UK to lift Plan B COVID-19 restrictions, PM announces
British Prime Minister Boris Johnson confirmed Wednesday that his so-called Plan B sanitary restrictions applied in the Government’s fight against COVID-19 will be lifted as of next week.
The appearance and spread of the Omicron wave has led to compulsory Covid passes for large venues no longer be required effective Thursday, Jan. 27 as the rules are set to expire. People will also no longer need to wear masks in shops and on public transport when the regulations expire.
With Omicron, COVID-19 cases have soared to record highs, but hospitalizations and deaths have not risen by the same extent, in part due to Britain’s booster rollout and the variant’s lesser severity.
We will continue to suggest the use of face coverings in enclosed or crowded places, particularly where you come into contact with people you don’t normally meet, Johnson said.
But we will trust the judgement of the British people and no longer criminalize anyone who chooses not to wear one. Johnson also pointed out that the Government was no longer asking people to work from home.
The Prime Minister’s pledge to avoid lockdowns and live with the virus contrasts with the zero tolerance approach in Asian countries and tougher restrictions in many other European nations. “Many nations across Europe have endured further winter lockdowns… but this government took a different path,” Johnson told lawmakers, saying the government had got the toughest decisions right and that numbers going into intensive care were falling.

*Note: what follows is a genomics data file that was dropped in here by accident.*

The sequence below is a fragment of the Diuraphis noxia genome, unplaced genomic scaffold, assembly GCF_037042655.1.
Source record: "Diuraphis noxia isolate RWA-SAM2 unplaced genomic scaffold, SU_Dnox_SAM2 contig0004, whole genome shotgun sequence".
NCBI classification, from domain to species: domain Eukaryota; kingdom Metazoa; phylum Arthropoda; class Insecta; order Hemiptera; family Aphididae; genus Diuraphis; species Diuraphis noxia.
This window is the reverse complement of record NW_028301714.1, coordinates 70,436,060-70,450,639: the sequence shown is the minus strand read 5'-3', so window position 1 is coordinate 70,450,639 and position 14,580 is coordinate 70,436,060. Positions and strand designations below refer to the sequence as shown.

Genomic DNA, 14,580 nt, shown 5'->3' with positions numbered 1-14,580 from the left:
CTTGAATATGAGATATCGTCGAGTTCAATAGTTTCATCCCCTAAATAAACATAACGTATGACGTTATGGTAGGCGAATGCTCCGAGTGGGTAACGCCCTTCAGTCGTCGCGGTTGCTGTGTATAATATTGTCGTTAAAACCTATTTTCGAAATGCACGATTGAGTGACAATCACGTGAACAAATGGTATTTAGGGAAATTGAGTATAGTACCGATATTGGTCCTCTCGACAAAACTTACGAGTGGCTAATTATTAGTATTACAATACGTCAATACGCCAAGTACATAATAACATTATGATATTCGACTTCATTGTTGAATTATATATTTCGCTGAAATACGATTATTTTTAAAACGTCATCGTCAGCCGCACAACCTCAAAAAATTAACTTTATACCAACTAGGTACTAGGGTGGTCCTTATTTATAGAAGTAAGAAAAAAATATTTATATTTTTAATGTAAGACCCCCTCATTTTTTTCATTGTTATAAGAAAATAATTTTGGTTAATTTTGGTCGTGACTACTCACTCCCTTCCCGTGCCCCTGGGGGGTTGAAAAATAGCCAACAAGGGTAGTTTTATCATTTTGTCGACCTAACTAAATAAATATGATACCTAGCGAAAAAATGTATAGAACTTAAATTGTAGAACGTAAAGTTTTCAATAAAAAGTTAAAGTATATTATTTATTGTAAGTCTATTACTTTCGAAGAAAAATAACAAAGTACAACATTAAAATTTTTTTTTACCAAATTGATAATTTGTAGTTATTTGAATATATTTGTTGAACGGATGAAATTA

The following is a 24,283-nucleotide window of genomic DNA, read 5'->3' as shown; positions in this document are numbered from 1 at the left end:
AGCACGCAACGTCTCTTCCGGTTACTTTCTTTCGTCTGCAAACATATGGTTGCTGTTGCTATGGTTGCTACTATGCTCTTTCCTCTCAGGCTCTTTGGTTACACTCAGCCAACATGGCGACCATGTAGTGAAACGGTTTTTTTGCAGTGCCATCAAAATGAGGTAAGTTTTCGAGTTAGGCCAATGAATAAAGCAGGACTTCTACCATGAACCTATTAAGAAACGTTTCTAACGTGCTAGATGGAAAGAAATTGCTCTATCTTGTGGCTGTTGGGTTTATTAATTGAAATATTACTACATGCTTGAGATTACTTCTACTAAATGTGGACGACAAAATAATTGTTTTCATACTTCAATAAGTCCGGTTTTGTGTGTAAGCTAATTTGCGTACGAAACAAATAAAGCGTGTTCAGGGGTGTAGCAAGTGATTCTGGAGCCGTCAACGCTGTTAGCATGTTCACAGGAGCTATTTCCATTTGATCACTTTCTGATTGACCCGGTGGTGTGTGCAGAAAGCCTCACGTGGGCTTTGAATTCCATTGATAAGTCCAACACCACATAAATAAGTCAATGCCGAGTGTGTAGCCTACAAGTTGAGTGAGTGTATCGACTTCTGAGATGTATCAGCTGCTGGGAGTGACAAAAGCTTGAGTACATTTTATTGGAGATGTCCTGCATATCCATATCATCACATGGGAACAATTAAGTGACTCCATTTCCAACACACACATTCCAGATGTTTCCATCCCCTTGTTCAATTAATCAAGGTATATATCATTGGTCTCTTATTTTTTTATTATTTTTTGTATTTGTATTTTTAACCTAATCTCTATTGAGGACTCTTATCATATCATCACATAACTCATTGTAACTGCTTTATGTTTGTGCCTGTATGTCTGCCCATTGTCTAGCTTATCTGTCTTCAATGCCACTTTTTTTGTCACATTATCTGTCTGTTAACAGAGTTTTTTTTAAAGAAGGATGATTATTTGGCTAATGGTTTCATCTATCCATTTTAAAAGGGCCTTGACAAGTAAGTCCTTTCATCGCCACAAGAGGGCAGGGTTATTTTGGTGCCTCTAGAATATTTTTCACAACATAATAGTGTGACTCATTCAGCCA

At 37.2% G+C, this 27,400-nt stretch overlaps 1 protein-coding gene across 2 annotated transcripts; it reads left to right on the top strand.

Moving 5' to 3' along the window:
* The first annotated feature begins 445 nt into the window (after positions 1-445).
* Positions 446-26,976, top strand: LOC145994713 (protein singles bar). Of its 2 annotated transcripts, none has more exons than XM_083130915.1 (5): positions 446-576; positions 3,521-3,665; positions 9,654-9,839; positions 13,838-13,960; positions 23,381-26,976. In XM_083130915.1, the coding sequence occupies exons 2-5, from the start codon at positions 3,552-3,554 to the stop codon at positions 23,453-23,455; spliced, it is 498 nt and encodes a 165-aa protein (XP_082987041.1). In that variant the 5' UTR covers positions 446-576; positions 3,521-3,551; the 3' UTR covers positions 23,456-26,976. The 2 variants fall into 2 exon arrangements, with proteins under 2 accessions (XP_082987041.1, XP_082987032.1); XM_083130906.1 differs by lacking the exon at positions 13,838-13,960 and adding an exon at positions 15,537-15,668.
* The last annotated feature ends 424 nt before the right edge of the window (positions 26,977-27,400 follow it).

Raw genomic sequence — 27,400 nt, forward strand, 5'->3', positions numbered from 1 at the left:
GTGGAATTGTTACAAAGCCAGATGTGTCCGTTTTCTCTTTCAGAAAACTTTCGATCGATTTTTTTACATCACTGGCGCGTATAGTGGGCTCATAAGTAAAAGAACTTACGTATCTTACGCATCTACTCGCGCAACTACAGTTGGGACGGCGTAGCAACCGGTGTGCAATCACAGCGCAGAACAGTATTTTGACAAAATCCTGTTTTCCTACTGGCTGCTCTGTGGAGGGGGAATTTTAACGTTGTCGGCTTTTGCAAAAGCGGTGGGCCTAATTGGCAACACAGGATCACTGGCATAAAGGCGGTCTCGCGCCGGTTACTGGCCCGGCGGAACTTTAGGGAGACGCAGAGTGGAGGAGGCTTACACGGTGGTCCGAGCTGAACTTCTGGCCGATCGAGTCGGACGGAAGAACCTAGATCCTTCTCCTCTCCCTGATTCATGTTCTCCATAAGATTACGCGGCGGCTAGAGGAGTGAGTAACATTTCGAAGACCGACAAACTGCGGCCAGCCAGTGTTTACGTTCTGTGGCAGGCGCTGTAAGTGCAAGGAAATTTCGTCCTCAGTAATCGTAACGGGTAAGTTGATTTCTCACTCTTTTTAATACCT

Face masks are no longer needed in school classrooms and advice for them to be worn in communal areas will be removed shortly by the Department for Education.
“Our scientists believe it is likely that the Omicron wave has now peaked nationallyÖ because of the extraordinary booster campaign, together with the way the public have responded to the Plan B measures, we can return to Plan A,” Johnson pointed out.
However, scientists have warned that cases could still turn higher again if people’s behaviour returned to normal quickly.
Johnson also said he may end the legal requirement for people to self-isolate if they test positive before the regulation lapses in March. “But to make that possible, we must all remain cautious during these last weeks of winter,” he said, warning of continued pressure on hospitals.